BP has been developing an integrated and systematic approach for the early assessment of deepwater geohazards to support planning and design of several major gas field development in the West Nile Delta (WND). The approach has involved the assembly of a team of experienced geoscientists from the disciplines of geology, geophysics, geomorphology and geotechnics. The paper will demonstrate the value of early engagement of multidisciplinary team approach for the evaluation of 3D exploration-quality seismic data in frontier deepwater areas where the issue of geohazards could be a potential major constraint to the siting of tophole locations and facilities. Early screening of the geohazard challenges to development can be used to guide the appropriate level of investment, resources and data acquisition programme to support subsequent stages of the project.

Early acquisition and calibration of field-wide autonomous underwater vehicle (AUV) engineering-quality data is providing opportunities to ensure that development plans are not exposed to unnecessary, avoidable geohazard risks. A key element of the multidisciplinary team approach is the application of integrated geophysical, geotechnical and engineering geomorphological methods that make best use of the high-resolution data these state-of-the-art technologies provide.

The integrated approach is providing valuable in guiding BP's offshore development plans towards properly identifying the geohazard risks and accounting for decision-making at all stages of the project programme (see companion paper by Evans et al. 1). The product of the geohazard assessment work underpin strategies for the optimization of field architecture (avoidance of geohazards) and the evaluation of cost effective options for geohazard-tolerant equipment design and protection (geohazard-resistant design).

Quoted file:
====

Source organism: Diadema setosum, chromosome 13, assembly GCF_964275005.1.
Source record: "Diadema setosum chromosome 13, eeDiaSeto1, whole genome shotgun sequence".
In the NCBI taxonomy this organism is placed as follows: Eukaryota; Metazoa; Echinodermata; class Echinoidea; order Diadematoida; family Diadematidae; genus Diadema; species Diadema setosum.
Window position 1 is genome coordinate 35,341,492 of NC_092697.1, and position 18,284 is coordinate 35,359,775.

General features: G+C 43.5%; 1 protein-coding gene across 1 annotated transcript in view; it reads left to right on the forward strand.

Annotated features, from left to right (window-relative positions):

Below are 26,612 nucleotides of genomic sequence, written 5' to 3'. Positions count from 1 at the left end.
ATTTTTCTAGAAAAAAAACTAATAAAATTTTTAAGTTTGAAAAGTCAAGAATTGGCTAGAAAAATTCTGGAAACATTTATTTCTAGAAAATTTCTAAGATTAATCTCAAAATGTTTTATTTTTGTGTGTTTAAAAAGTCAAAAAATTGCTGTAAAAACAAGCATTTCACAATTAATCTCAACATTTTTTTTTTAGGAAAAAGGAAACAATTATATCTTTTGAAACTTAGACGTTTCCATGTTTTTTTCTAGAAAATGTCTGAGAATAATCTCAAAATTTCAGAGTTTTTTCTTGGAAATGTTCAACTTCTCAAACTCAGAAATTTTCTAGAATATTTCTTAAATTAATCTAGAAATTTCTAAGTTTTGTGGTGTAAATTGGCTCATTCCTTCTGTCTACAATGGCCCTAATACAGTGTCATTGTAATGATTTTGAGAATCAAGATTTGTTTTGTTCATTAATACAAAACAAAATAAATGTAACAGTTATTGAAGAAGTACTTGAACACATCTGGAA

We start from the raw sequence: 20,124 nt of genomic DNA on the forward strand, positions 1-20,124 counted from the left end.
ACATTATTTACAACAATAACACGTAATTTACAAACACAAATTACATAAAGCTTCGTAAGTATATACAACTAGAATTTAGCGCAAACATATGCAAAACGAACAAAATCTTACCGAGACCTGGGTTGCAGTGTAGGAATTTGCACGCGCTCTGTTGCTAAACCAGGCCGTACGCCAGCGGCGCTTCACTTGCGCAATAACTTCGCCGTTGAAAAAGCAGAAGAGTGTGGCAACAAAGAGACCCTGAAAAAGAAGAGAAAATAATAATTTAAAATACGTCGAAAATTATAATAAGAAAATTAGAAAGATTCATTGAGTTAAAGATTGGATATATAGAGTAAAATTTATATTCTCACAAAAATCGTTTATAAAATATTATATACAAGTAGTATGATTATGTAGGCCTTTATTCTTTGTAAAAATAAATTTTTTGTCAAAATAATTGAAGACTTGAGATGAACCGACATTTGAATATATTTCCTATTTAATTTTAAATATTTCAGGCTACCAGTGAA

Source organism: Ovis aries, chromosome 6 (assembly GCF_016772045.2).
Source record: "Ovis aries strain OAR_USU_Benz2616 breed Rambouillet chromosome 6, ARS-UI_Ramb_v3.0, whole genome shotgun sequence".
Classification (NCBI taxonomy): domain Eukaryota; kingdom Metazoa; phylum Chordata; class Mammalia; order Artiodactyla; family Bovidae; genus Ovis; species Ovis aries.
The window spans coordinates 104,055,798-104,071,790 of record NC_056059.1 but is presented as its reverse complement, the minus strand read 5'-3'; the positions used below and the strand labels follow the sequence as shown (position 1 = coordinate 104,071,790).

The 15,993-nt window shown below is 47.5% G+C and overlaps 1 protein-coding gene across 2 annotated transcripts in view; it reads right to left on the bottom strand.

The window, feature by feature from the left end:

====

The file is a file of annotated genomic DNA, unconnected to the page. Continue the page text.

West Nile Delta Gas Developments

The Nile Delta is one of the world's largest deltas, with a submarine fan of about 100 000km2 extending northwards into the Mediterranean Sea (Figure 1), and is a major area of hydrocarbon exploration. The delta extends 20–40km offshore to a shelf break where the water depth is about 100m; the maximum water depth beyond the delta slope is about 1500m. BP Egypt, together with partners RWE-Dea and Egyptian Natural Gas Holding Company (EGAS), intend to develop several offshore fields within the West Nile Delta (WND).

The modern Nile Valley is thought to have formed during the late Miocene at the same time as a major desiccation of the Mediterranean Basin. The salt deposits formed at this time were progressively covered by deep sea fan sediments discharged from the River Nile throughout the Pliocene and particularly during the Quaternary2. The WND has been subject to cycles of rapid sediment deposition, erosion and episodic submarine landslide activity for at least the last 250 000 years2.

The resulting present-day seafloor is an irregular patchwork of geomorphological forms and geohazard features including incised canyons, plateaux and escarpments, fault scarps, pockmarks and landslide scars (Figure 2). The shallow soils across the WND are predominately soft marine clays of terrigenous origins and hemipelagic clays. The mechanical properties of these soils are strongly influenced by their depositional histories and most significantly by post-sedimentation events and processes such as landslides, debris flows, turbidity currents and fluid expulsion.

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